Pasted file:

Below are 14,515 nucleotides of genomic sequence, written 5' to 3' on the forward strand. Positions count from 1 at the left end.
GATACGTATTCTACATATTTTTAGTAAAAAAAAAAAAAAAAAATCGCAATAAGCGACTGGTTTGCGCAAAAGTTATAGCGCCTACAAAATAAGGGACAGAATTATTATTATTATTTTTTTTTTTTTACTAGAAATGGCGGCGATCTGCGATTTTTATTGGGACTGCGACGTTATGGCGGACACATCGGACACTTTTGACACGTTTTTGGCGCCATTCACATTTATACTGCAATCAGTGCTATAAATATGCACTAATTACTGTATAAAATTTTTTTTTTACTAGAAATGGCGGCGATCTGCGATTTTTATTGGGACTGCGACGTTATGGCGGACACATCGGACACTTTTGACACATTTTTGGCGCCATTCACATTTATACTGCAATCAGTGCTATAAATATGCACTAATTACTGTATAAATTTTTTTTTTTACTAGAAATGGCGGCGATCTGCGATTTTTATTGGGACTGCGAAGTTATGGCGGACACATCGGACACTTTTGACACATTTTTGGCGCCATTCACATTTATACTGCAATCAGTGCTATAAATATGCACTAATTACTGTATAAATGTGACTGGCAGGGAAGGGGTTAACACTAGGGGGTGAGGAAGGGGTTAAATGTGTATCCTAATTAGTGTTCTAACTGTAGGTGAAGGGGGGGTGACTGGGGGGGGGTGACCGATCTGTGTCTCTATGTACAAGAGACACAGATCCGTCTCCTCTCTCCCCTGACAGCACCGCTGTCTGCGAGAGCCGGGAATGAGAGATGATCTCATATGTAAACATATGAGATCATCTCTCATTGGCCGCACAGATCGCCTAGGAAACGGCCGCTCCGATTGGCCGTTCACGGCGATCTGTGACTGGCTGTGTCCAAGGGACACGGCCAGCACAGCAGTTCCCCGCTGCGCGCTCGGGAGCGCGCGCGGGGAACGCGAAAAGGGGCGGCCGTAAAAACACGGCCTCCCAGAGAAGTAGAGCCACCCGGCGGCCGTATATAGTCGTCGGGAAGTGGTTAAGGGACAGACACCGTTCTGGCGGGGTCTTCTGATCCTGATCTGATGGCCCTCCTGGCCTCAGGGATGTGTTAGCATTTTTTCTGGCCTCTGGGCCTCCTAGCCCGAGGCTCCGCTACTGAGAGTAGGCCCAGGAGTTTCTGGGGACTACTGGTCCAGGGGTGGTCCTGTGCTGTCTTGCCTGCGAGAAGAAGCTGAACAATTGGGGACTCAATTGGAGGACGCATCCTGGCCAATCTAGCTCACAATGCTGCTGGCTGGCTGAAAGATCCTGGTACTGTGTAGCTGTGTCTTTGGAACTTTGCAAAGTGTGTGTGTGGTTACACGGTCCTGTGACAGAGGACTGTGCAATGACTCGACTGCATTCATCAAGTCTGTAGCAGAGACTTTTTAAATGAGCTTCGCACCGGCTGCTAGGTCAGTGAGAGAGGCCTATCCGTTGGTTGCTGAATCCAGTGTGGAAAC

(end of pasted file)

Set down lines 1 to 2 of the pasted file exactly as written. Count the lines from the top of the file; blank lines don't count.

Below are 14,515 nucleotides of genomic sequence, written 5' to 3' on the forward strand. Positions count from 1 at the left end.
GATACGTATTCTACATATTTTTAGTAAAAAAAAAAAAAAAAAATCGCAATAAGCGACTGGTTTGCGCAAAAGTTATAGCGCCTACAAAATAAGGGACAGAATTATTATTATTATTTTTTTTTTTTTACTAGAAATGGCGGCGATCTGCGATTTTTATTGGGACTGCGACGTTATGGCGGACACATCGGACACTTTTGACACGTTTTTGGCGCCATTCACATTTATACTGCAATCAGTGCTATAAATATGCACTAATTACTGTATAAAATTTTTTTTTTACTAGAAATGGCGGCGATCTGCGATTTTTATTGGGACTGCGACGTTATGGCGGACACATCGGACACTTTTGACACATTTTTGGCGCCATTCACATTTATACTGCAATCAGTGCTATAAATATGCACTAATTACTGTATAAATTTTTTTTTTTACTAGAAATGGCGGCGATCTGCGATTTTTATTGGGACTGCGAAGTTATGGCGGACACATCGGACACTTTTGACACATTTTTGGCGCCATTCACATTTATACTGCAATCAGTGCTATAAATATGCACTAATTACTGTATAAATGTGACTGGCAGGGAAGGGGTTAACACTAGGGGGTGAGGAAGGGGTTAAATGTGTATCCTAATTAGTGTTCTAACTGTAGGTGAAGGGGGGGTGACTGGGGGGGGGTGACCGATCTGTGTCTCTATGTACAAGAGACACAGATCCGTCTCCTCTCTCCCCTGACAGCACCGCTGTCTGCGAGAGCCGGGAATGAGAGATGATCTCATATGTAAACATATGAGATCATCTCTCATTGGCCGCACAGATCGCCTAGGAAACGGCCGCTCCGATTGGCCGTTCACGGCGATCTGTGACTGGCTGTGTCCAAGGGACACGGCCAGCACAGCAGTTCCCCGCTGCGCGCTCGGGAGCGCGCGCGGGGAACGCGAAAAGGGGCGGCCGTAAAAACACGGCCTCCCAGAGAAGTAGAGCCACCCGGCGGCCGTATATAGTCGTCGGGAAGTGGTTAAGGGACAGACACCGTTCTGGCGGGGTCTTCTGATCCTGATCTGATGGCCCTCCTGGCCTCAGGGATGTGTTAGCATTTTTTCTGGCCTCTGGGCCTCCTAGCCCGAGGCTCCGCTACTGAGAGTAGGCCCAGGAGTTTCTGGGGACTACTGGTCCAGGGGTGGTCCTGTGCTGTCTTGCCTGCGAGAAGAAGCTGAACAATTGGGGACTCAATTGGAGGACGCATCCTGGCCAATCTAGCTCACAATGCTGCTGGCTGGCTGAAAGATCCTGGTACTGTGTAGCTGTGTCTTTGGAACTTTGCAAAGTGTGTGTGTGGTTACACGGTCCTGTGACAGAGGACTGTGCAATGACTCGACTGCATTCATCAAGTCTGTAGCAGAGACTTTTTAAATGAGCTTCGCACCGGCTGCTAGGTCAGTGAGAGAGGCCTATCCGTTGGTTGCTGAATCCAGTGTGGAAAC